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Smelling history

Woman sniffing book

Researchers aim to recreate the smell of an early 20th century library.

History is largely preserved through images and sounds, but very rarely can history be re-lived through the sense of smell.

Researchers at New York City’s Morgan Library & Museum are attempting to change this, however, by documenting the aromas that filled the John Pierpont Morgan Library when it first opened 110 years ago.

Headspace technology, which requires scientists to place a glass bell on the pages of a 100-year-old book and use a wax needle to sample the manuscript’s chemical aura without causing any damage, will be used to bring the smell back to life.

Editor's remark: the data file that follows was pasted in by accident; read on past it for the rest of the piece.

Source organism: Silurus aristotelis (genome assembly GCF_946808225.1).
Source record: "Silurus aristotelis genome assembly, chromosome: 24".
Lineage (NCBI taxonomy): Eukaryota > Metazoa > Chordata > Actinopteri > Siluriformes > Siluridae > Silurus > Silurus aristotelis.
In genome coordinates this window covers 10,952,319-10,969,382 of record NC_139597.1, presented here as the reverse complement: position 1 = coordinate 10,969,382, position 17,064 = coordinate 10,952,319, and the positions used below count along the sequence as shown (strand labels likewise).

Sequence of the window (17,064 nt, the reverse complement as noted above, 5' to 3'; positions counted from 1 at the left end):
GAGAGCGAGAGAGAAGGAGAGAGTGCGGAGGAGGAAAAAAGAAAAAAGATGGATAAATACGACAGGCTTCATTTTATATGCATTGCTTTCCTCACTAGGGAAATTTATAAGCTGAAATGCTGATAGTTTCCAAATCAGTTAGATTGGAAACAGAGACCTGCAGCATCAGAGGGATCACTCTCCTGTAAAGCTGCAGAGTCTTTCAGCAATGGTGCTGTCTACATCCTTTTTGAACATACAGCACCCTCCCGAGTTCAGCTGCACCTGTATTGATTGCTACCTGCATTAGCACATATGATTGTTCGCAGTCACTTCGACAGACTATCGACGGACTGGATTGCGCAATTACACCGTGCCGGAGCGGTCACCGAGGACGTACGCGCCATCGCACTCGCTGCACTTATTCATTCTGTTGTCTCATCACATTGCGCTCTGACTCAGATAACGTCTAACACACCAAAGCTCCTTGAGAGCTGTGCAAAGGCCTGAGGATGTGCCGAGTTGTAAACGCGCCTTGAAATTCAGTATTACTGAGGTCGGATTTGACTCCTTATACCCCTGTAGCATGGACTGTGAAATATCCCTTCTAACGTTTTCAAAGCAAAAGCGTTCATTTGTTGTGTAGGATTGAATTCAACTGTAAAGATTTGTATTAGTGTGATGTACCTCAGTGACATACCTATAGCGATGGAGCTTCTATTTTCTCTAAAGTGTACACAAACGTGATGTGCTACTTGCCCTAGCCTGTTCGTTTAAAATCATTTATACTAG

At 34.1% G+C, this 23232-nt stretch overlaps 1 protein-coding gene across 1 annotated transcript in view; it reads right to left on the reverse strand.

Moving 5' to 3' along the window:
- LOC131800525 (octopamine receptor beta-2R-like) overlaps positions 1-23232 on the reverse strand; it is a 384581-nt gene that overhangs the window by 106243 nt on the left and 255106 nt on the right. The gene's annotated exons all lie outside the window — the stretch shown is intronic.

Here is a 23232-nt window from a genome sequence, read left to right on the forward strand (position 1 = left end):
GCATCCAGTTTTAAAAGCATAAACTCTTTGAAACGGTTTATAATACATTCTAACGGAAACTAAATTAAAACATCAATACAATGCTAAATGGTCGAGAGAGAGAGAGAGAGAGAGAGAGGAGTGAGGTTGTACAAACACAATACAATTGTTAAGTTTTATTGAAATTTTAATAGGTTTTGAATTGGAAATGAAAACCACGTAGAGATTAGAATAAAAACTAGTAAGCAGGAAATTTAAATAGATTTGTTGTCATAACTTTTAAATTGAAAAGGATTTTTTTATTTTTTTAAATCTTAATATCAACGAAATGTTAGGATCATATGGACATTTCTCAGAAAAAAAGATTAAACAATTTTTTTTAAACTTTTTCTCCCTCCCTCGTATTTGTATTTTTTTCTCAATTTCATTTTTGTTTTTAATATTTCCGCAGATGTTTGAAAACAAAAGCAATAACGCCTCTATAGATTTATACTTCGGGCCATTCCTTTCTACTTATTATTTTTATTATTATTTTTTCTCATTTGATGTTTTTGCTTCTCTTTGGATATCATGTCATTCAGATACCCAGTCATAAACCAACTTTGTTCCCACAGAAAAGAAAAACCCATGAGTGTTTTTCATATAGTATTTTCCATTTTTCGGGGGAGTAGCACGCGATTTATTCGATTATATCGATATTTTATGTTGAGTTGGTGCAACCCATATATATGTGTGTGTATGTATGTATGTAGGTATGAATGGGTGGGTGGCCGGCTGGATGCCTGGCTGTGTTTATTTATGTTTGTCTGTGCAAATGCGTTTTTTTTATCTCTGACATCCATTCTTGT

“I try to get students to rethink how we can preserve objects in a creative way that re-engages people with those objects,” Professor Jorge Otero-Pailos, who leads the project with Morgan Library & Museum curator Christine Nelson, told Hyperallergic. “In architecture school, we teach all about space, light and colour of spaces, everything but the smell.”

In addition to the smell of the books, the scientists are also trying to regenerate the smell of the museum’s fireplace, its 16th-century tapestry and an old box of cigars that belonged to J.P. Morgan himself.

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